TV'S LETHAL WEAPON

The future of TV is a dystopian wasteland of bland prequels to famous action movies

Obsession
Glass
Obsession
Glass

It’s the year 2042. The birds have long ago left us. US supreme leader Barron Trump reigns over his dominion with an iron fist. Masked marauders patrol the empty streets, killing for water. New Orleans and Miami have already begun to sink into the sea.

But most horrifying of all: There’s nothing to watch on TV except tedious, uninspired prequels to forgotten film franchises.

This may be the future we’re headed to. You already can’t change the channel without seeing some kind of franchise extension (usually a prequel) to a famous film (often of the action-adventure variety). Worse, these shows are proliferating. While cable isn’t immune, the problem resides chiefly with the “Big Four” broadcast networks: ABC, CBS, Fox, and NBC.

On Monday (Feb. 27), NBC will debut its new series Taken, a prequel to the popular film series of the same name, which starred Liam Neeson as a retired CIA operative who killed lots of people. Taken, the TV series, will follow Neeson’s character as he begins his career as a clandestine agent, long before he ever became an internet meme.

Taken joins a long list of TV prequels and sequels to major action flicks that have debuted in recent years. Here’s just a sampling of them:

Year of debut TV series Network Number of seasons
2017 Taken NBC 1 (ongoing)
2017 Training Day CBS 1 (ongoing)
2016 Lethal Weapon Fox 1 (ongoing)
2016 The Exorcist Fox 1 (ongoing)
2016 Shooter USA 1 (ongoing)
2015 Minority Report Fox 1
2015 Limitless CBS 1
2015 Agent Carter (Captain America) ABC 2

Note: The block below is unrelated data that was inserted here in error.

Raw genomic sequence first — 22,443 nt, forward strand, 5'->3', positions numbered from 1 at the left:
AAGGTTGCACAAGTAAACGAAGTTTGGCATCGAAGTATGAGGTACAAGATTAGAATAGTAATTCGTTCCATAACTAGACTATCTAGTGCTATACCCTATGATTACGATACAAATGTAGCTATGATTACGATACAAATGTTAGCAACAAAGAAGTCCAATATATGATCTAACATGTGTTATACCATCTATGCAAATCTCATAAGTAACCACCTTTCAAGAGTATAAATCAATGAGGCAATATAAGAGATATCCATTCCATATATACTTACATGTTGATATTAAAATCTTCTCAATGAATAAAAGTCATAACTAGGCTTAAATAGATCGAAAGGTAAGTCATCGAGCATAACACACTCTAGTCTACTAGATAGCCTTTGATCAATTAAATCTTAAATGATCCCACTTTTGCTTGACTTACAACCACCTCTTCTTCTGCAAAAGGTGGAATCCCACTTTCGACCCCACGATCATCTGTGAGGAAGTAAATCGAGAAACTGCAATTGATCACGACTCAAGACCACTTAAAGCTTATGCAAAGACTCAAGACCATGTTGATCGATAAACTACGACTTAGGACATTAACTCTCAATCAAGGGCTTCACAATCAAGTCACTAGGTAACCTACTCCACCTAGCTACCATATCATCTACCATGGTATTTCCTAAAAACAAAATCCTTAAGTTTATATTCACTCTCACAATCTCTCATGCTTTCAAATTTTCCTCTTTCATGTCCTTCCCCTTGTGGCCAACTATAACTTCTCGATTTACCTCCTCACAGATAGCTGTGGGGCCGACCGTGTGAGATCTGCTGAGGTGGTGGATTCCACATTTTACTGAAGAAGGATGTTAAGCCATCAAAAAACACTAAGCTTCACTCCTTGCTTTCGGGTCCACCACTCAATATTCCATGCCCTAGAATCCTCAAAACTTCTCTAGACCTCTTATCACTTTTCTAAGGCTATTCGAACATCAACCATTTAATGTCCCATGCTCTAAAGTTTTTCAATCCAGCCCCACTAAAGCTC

2014 Gotham (Batman) Fox 3 (ongoing)
2012 Transporter: The Series TNT 2
2010 Spartacus Starz 3
2008 Terminator: The Sarah Connor Chronicles Fox 2
2001 Smallville (Superman) The CW 10

That list doesn’t even include the myriad TV reboots of other famous television series (CBS’s Hawaii: Five-O and MacGyver). Nor does it include extensions that networks have made of their own shows (Fox’s 24: Legacy, AMC’s Fear the Walking Dead, etc.).

These shows are, by definition, unoriginal. But the ones that are prequels are doubly unoriginal, since we already know what happens to the characters. There is nothing less risky, nothing more middle-of-the-road, than a glimpse into the past of an action franchise that in some cases wasn’t particularly original itself.

But these franchises are well-known, and some are even well-loved. And that’s exactly why we’re seeing so many efforts to capitalize on them. Television is an industry of trends—when one network tries something that works, every other network tries it too. Even when an idea doesn’t work very well, other networks will copy it, out of fear that they’re missing the boat on something.

Broadcast networks will jump on any chance they get to greenlight a show with a digestible tag line (“CIA agent kills people”) that references an established franchise (Taken) with a built-in audience (those who liked watching Liam Neeson punch people in the throat). A show like that markets itself.

For the most part, TV action prequels have stayed away from the truly beloved action franchises (Die Hard, Mad Max, James Bond), but that could change soon. The John Wick creators have already floated the idea of a TV prequel based on the film assassin (played by Keanu Reeves). That would be a great way to quickly ruin a terrific action franchise that literally started only three years ago.

Luckily, there’s enough amazing television today that you don’t have to watch any of these shows if you don’t want to. Unlike in film, auteurs aren’t having much trouble getting their cool ideas financed on the small screen.

But mark my words: The “TV action franchise extension” sub-genre is here to stay, and if it continues reproducing at the rate it is now, one day it might be all that’s left to watch.

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